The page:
Lockdown movies 39-45, reviewed and rated

Published: 8th May, 2020

My quest to watch at least 50 movies during lockdown continues – a mixture of old, new, and all the ones in between. One huge lesson I’ve learned is that I only really like watching films on my own – otherwise I spend far too long worrying what other people (ie. my wifey) think, rather than just immersing myself in some artistry.

Is that normal? Can someone please ask a doctor? Or are they a bit busy at the mo?

Anyway, with this seven added to the list, my total moves to a very respectable 45. I’m getting closer!

Pauline at the Beach (1983) – another one from my new favourite director (big up Eric Rohmer) – the master of taking relatively normal unspectacular characters, and making you care about them (for about an hour). The Pauline in the title is a young wise-beyond-her-years teenager on holiday with her much older cousin, the Beach is a stretch of sand in north-western France. As with that other Rohmer classic Claire’s Knee, a couple of bits scan a little creepily by modern standards, not least when Pauline’s cousin Marion is trying to pimp her out to her older male friends, but come on, it was a different time apparently!

Covid Rating: 14 (19 being amazing, 1 being shitballs)

Saturday Night (2010) – a documentary by the moderately shamed actor James Franco (one of the best actors of his generation, imo, just avoid his dodgy “sex scene classes”). This is a relatively unfiltered diary of high pressure TV comedy, following a week at Saturday Night Live (SNL to its friends), from the giddiness of pitch meetings, to the bizarre working hours, to having to perform around a desk to your workmates, to the live show at the weekend. John Malkovich plays the part of “guest host John Malkovich” with typical assurance.

Covid Rating: 12

Breathless (1960) – the Jean-Luc Godard cop-killer classic – before this coronavirus pandemic kicked off, I’d recently taken the steamy Richard Gere version for a walk, and I’d put them pretty much neck and neck. This one’s all cool jazz, negging chicks (did Godard trail-blaze that awful pulling manual The Game?), and chucking fag ends out of the window. Gere’s is more about reading comic books, listening to rock n roll, and getting the ole todger out. Both fantastic films, but truthfully, I’d take the 1983 version.

Covid Rating: 14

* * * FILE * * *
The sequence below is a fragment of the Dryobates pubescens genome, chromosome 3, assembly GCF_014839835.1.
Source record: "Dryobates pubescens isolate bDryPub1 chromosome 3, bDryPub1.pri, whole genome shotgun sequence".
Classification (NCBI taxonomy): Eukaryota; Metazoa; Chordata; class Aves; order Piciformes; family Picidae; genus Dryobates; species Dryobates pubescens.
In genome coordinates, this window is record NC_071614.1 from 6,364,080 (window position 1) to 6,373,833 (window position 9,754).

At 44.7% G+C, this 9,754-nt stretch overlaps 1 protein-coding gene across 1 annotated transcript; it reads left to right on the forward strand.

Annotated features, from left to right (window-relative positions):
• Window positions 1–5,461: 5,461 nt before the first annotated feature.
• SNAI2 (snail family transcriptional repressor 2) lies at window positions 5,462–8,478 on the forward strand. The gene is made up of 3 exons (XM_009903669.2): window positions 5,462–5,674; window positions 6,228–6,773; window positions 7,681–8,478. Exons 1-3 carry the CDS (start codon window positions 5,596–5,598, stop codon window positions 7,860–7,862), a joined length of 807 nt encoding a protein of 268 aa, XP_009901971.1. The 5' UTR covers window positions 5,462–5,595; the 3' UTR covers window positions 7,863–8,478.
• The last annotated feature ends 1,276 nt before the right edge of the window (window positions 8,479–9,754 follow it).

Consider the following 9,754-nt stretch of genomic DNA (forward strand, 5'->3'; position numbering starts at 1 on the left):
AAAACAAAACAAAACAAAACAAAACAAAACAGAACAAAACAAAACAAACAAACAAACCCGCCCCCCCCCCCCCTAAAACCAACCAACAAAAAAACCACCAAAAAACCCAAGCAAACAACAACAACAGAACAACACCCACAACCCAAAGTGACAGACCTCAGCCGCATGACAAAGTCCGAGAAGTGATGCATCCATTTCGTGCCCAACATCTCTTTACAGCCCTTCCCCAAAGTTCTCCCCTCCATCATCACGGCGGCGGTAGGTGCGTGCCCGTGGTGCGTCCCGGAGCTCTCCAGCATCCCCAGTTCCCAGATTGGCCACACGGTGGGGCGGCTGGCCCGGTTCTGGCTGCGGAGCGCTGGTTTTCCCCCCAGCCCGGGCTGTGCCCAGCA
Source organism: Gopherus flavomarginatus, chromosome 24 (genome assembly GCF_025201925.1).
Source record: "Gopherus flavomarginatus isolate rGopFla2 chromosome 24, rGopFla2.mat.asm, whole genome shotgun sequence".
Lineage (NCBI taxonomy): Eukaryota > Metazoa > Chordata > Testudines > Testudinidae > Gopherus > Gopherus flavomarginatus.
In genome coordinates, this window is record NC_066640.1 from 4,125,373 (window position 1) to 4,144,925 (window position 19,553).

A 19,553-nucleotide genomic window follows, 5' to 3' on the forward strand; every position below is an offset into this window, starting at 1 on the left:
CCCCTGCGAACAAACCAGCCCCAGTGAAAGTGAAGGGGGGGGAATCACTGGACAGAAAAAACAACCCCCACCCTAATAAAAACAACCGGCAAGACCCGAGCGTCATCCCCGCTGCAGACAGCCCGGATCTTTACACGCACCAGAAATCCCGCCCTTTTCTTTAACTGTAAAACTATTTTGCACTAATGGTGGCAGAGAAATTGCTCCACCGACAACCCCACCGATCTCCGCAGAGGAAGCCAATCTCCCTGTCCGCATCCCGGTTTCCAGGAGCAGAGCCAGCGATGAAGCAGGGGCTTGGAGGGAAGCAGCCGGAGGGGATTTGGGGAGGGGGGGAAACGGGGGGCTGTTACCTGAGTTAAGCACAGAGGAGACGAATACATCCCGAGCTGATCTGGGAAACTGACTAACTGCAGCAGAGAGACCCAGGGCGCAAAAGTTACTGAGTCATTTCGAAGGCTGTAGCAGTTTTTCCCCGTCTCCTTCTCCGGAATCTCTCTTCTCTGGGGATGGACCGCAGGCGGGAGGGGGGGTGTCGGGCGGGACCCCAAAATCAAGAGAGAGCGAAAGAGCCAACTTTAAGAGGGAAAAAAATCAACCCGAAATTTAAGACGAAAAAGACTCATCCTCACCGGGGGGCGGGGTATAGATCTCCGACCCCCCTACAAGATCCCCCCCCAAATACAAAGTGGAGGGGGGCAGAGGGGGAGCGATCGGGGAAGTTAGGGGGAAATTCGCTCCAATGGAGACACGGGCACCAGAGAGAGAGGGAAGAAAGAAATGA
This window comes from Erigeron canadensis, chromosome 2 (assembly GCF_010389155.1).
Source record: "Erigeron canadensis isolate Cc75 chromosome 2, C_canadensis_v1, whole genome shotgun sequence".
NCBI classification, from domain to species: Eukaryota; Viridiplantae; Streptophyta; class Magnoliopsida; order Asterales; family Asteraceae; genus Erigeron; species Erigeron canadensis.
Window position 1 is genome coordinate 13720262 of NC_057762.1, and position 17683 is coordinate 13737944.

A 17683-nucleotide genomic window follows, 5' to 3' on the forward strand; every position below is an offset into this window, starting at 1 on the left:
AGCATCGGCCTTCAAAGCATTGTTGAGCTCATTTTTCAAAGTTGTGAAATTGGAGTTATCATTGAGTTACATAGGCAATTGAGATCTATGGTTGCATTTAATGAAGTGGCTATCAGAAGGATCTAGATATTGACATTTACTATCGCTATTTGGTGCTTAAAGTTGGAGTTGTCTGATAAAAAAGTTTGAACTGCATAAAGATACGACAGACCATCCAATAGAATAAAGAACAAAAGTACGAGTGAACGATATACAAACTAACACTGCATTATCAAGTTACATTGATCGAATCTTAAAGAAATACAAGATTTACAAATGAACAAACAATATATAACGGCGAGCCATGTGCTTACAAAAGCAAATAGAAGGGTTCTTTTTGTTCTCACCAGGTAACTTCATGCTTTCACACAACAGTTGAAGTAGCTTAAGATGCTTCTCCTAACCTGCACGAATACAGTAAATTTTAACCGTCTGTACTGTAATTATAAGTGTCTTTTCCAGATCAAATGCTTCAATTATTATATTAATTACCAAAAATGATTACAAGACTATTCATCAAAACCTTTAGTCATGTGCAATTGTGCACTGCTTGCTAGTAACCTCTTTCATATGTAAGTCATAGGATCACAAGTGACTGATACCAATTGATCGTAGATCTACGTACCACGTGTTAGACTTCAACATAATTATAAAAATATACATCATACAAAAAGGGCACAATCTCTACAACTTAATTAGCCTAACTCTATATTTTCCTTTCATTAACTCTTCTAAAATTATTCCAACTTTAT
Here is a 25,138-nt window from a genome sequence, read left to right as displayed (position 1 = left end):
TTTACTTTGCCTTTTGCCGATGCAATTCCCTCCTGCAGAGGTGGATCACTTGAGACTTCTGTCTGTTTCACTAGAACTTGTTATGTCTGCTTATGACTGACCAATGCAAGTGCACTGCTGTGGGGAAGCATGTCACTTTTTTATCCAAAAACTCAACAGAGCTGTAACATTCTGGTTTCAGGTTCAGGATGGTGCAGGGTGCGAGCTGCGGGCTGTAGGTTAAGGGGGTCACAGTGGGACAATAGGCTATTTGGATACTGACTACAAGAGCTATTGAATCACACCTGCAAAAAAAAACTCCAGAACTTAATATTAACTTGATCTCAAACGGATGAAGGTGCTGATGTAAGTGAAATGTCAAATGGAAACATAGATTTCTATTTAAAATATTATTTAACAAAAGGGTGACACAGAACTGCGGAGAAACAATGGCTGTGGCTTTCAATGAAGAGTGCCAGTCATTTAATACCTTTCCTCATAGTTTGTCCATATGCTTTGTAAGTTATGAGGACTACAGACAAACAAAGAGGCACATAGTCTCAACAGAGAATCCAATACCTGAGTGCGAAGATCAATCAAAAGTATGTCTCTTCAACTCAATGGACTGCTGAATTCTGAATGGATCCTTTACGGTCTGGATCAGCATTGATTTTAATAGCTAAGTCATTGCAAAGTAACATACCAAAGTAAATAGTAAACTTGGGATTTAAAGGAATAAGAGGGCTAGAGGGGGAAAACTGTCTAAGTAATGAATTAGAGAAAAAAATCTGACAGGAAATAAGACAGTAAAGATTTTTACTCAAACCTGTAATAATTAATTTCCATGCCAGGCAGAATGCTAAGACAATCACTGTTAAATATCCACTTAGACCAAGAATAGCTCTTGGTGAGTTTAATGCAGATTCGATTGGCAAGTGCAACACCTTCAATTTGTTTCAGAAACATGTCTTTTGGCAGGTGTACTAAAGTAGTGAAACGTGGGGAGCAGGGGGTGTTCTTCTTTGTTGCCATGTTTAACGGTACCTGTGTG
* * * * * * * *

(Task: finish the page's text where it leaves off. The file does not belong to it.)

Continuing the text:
I Like Killing Flies (2004) – excellent doc, recommended by my pal Leo. It follows Kenny Shopsin, the notoriously barmy owner/chef of Shopsin’s restaurant in New York, as he steamrollers his way through life barking at his family/customers while battling various existential conundrums. “All of our chefs wear condoms” reads the poster on the wall, and thoughtful observations from my new favourite grubby intellectual include how fusion cooking is like “putting your dick in the wrong hole” – not necessarily a bad thing – how his clunky customised oven “looks like a whore’s ass”, and how “the first duty of everybody in life is to realise they’re a piece of shit.” It’s a very good point.

Covid Rating: 16

Bait (2019) – a beautifully crafted rally against gentrification, there’s a certain irony that the core viewership for Bait would presumably be the kind of artsy bohemian toffs who like to summer in Cornwall, making it the equivalent of releasing a beat poem denigrating hipsters on vinyl only. But that’s all by the by, is it a good film is the question? And yes is the answer, it’s great, and also quite unsettling, mainly because the the sound was dubbed over after filming, giving it an unnerving doom-laden dream-like quality. Every scene is as pretty as a postcard.  

Covid Rating: 13

After Hours (1985) – one of Scorsese’s lesser-discussed films, out a couple of years after King of Comedy and a little while before Goodfellas (and probably not quite as good as either of those). It plays like a series of strange vignettes, as a data entry worker (great job in the 80s) attempts to find his way home from SoHo – the New York version, not the London one. Teri Garr is in it, and she’s always great.

Covid Rating: 11

The Trouble with Harry (1955) – my second lockdown Hitchcock, chosen solely for the running time – a nice digestible 95 minutes, making it perfect for an afternoon on the sofa (and probably about as soporific too). A young Blake Carrington (John Forsythe) and an even younger Shirley MacLaine help an old fella get rid of a body. Or do they? Classic Hitchcock territory.  

Covid Rating: 10

Josh Burt
About the author:
Josh has been a writer and journalist for the best part of twenty years and has written for modern staples like FHM and Cosmopolitan and The Daily Telegraph and The Sun. He has also written a small handful of so-so books that you can still buy.

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